Between the general elections of 2002 and 2010, newspapers significantly increased their perception as providing Missourians with the "most helpful" and "most believable" political advertising.
During that period, Missouri voters who were surveyed said political advertising on television is much more "offensive" than ads in any other media.
Those are some of the findings of post-election surveys commissioned by the Missouri Press Association (MPA) and conducted by Pulse Research, Inc., of Portland, Oregon. Surveys of Missourians who voted were conducted after the November elections in 2002, 2006 and 2010.
"The results of these surveys show that in spite of the volume of political advertising on television, radio and the internet, Missourians see newspapers as the best place to look when they want information to help them decide how to vote," said Doug Crews, executive director of MPA.
While the "most helpful" perception of advertising in newspapers rose from 12 percent in 2002 to 21 percent in 2010, the same rating for television advertising went from 9 percent to 13.5 percent and for radio advertising from 0.5 percent to 3.8 percent.
"Most helpful" ratings for social media advertising were 1.3 percent in 2010 after not registering in the earlier surveys. Websites for candidates and issues actually fell on the "most helpful" question, from 15.5 percent in 2002 to 6 percent in 2010.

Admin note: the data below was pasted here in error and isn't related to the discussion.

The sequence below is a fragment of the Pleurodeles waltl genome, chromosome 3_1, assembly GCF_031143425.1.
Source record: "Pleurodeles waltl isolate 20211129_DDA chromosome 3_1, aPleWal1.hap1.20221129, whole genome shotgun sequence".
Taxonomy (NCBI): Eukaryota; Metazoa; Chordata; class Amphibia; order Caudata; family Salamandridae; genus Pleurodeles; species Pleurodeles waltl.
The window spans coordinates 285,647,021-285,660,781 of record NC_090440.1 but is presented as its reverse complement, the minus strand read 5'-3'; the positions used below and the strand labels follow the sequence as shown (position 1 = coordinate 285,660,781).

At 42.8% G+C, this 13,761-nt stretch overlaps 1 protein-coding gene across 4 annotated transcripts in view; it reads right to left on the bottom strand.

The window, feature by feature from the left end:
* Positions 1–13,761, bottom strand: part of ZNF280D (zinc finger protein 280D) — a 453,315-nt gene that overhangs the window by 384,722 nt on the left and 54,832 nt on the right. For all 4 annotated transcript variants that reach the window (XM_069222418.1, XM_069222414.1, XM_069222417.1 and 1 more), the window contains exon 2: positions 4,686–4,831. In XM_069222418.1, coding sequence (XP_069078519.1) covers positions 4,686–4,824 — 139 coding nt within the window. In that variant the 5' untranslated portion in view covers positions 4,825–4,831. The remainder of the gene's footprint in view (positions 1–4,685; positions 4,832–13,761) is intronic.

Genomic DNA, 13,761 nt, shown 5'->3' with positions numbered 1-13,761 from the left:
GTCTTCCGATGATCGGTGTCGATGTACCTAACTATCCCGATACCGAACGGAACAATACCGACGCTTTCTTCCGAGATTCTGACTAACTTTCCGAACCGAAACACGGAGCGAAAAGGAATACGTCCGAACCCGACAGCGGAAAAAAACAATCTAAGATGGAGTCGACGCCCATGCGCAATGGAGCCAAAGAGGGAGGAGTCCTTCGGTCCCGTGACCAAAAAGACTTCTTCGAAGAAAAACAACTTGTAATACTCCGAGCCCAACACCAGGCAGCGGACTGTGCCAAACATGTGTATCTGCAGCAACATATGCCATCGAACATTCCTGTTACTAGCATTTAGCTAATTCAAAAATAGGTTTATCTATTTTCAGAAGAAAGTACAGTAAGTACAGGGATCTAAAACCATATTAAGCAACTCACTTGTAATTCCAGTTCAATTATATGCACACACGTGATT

"Candidates and issue advocates would do well to take note of these findings," Crews said. "When people are looking for information to help them decide how to vote, they look to advertising in newspapers."
Missourians also perceive political ads in newspapers to be much less offensive than advertisements on television. In the 2010 survey, only 2.5 percent of the respondents said newspaper ads were the most offensive, while 53.8 percent said political ads on television were the most offensive.
When asked what medium had the "most believable" political ads, newspapers polled 19 percent, television got 7 percent and radio 3.8 percent.
This research shows that few Missourians are offended by political ads in newspapers, and many find them to be very helpful and believable, Crews said. At the same time, about 71 percent of the people surveyed "agreed" (15.4 percent) or "strongly agreed" (55.7 percent) that negative ads on television made them less likely to vote for that candidate or issue.
Other media choices in the surveys included live speeches, candidate brochures, telephone calls, websites, social media, several other mediums, "other" and "don’t know."
Pulse Research polled 400 Missourians who voted in November from all counties in the state for the 2010 survey.